The U.S. Open returns to storied Shinnecock Hills on Long Island starting Thursday with the betting interest heightened by the return of Tiger Woods coupled with Phil Mickelson chasing the one Grand Slam golf event that has eluded him.
But the real story is Shinnecock removing the black eye from 2004 when the windy, dry conditions made the golf course virtually unplayable. The 7th hole was the prime culprit. The green had become so unfair Ernie Els made a putt that actually wound up in the bunker.
The USGA was ripped, and rightly so, for letting the course conditions get out of hand. Now 14 years later this great test of golf at last has the opportunity to resurrect its image.
Mickelson finished second that year, two strokes behind Retief Goosen, who actually finished 4-under par in what fellow South African and legendary Hall of Famer Gary Player called “one of the greatest putting exhibitions he had ever seen.”
So clearly course conditions will be front and center – above what will be a stellar field. This is a second chance for Shinnecock, whose members had said would never host another US Open after the shame it caused in 2004. Time and commitment to excellence does have a way of healing wounds.
The golf gods would appear to be liking the return to Shinnecock. The four day forecast is excellent with temperatures in the low 70’s, mostly sunny skies and no wind concern although it may approach 12 mph on Sunday. Still, that’s nothing compared to how it was 14 years ago.
Mickelson obviously will be a sentimental favorite and Woods will drive up the betting by his mere presence, hopefully for the entire 72-hole event. To show you how tough Shinnecock Hills was in 2004, Goosen and Mickelson were the only players to break par 70. Els finished 7-over and actually wound up tied for seventh. Woods was 10-over and well within the top 20 at shared 17th.
There’s not likely any 61 happening at Shinnecock unless someone totally loses it on the front nine. We’re just kidding, these are the best players in the world. But 5-under par would be a very good score to post this week.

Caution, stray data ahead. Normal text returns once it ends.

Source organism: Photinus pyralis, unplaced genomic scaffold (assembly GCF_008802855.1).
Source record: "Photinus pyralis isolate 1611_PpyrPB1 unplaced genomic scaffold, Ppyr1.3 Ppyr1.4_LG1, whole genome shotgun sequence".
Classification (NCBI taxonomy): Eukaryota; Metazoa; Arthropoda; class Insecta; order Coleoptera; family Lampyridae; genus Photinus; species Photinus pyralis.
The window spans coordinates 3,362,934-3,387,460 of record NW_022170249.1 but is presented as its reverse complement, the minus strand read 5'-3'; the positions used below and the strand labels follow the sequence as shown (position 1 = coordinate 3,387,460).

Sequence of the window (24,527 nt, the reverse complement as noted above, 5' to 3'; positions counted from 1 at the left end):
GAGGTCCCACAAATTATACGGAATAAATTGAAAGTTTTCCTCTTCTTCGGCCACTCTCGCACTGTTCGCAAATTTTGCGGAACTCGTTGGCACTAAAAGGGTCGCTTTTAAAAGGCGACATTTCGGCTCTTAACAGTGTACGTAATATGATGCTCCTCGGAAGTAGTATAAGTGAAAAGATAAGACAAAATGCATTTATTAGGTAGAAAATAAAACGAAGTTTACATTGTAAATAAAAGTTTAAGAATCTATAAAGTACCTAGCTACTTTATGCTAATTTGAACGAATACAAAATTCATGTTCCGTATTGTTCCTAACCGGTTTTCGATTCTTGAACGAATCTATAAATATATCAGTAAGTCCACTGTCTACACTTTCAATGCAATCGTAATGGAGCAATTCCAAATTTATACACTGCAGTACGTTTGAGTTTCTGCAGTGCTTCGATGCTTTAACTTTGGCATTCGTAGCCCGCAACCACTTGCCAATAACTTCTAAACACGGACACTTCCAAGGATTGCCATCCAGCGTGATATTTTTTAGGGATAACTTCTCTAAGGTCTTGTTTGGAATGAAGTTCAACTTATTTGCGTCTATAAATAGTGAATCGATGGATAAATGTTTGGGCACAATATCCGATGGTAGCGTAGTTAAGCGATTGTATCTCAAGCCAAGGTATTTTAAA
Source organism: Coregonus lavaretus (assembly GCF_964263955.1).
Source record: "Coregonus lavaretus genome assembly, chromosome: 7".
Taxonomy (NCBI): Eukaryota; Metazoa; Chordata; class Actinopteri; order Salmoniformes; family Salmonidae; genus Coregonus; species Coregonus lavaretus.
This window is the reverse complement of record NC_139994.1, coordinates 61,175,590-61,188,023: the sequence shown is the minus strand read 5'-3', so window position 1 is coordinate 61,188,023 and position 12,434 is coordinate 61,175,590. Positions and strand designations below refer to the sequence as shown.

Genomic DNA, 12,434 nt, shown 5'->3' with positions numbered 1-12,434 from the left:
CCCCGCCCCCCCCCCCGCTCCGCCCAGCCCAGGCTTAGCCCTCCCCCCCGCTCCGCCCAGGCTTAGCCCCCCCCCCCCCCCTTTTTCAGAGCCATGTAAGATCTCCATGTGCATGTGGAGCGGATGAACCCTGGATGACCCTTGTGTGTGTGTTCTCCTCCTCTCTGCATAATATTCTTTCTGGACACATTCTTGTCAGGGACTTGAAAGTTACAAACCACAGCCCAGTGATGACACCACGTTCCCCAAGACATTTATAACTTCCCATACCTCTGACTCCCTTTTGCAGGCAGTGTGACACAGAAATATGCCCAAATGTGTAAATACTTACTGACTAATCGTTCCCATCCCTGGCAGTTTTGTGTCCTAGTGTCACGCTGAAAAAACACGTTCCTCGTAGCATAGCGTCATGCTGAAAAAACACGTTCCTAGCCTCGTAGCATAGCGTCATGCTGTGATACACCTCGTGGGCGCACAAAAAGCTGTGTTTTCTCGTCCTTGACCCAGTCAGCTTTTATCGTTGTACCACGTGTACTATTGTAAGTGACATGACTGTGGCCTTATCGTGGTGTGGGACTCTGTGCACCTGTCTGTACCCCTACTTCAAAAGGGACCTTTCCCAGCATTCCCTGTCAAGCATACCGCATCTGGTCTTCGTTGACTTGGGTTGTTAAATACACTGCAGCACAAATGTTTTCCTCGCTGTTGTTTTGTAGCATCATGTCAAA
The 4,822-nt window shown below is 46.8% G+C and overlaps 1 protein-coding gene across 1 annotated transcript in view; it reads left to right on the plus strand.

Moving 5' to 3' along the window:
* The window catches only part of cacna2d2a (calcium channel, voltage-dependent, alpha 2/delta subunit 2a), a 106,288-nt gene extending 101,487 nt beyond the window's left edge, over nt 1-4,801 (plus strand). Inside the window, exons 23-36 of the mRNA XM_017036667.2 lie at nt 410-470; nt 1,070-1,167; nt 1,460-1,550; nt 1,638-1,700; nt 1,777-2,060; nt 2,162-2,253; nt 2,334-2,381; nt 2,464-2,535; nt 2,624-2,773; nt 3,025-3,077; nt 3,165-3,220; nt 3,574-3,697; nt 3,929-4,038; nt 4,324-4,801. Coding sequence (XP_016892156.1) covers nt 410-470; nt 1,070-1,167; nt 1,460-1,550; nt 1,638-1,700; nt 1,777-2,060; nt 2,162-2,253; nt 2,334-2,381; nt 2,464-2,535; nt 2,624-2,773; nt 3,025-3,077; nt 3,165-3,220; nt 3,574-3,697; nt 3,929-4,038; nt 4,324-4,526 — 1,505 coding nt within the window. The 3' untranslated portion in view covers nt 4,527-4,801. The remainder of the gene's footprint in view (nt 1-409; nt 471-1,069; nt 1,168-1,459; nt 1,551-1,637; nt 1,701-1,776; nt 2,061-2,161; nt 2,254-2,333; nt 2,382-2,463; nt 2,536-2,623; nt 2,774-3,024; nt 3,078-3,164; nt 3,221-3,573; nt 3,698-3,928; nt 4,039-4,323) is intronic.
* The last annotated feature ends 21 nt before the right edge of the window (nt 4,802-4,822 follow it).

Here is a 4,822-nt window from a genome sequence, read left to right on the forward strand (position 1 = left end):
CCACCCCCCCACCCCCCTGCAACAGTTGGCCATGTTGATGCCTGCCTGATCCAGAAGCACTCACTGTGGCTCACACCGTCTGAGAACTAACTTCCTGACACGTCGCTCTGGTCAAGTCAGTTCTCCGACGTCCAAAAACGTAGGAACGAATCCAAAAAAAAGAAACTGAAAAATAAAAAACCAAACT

Off Shinnecock’s Open history, class will win out in the end. Goosen was a multiple Grand Slam winner. Corey Pavin (even par) beat Greg Norman by two in 1995 and Raymond Floyd (-1) also won by two shots over Chip Beck and Lanny Wadkins in 1986.
This is definitely an old school golf course – the US Open was at Shinnecock Hills way back in 1892 when it was match play competition. It’s very likely one of the elite players will come out the champion so take your pick. Longshots can wait for events like the John Deere Classic and Maui.
We’ll put at the top of the list Justin Rose, Jason Day, Justin Thomas and Dustin Johnson, who won at Memphis. Rory McIlroy is capable of heroics and Tiger has been right there until the back nine on Sunday. Jordan Spieth will certainly draw support, but his putting has really been awful by his standards for quite sometime.
Bryson DeShambeau, the winner two weeks ago at the Memorial, should factor in as will Rickie Fowler and Jon Rahm. Henrik Stenson usually stands out on tough courses. It’s going to be a shootout with no real clear-cut choice.
Johnson and McIlroy were early co-favorites at Westgate at 12-1. Woods was 16-1, Mickelson fairly high at 30-1. DeShambeau was 40-1 as was Sergio Garcia and Paul Casey. You could take a stab at Matt Kuchar at 60-1 and really take a flier on Jim Furyk at 250-1.
The matchups were not out at press time, but a recommended way to approach Shinnecock.
Encore: A tip of the cap to Tom Barton, a friend of GamingToday and noted radio voice and handicapper nationally. Barton was recently mentioned by the Wall Street Journal and USA Today for being among the first to place bets back East when the Supremes gave their approval to sports wagering. Delaware was the first state up. New Jersey just joined with Monday’s bill signing.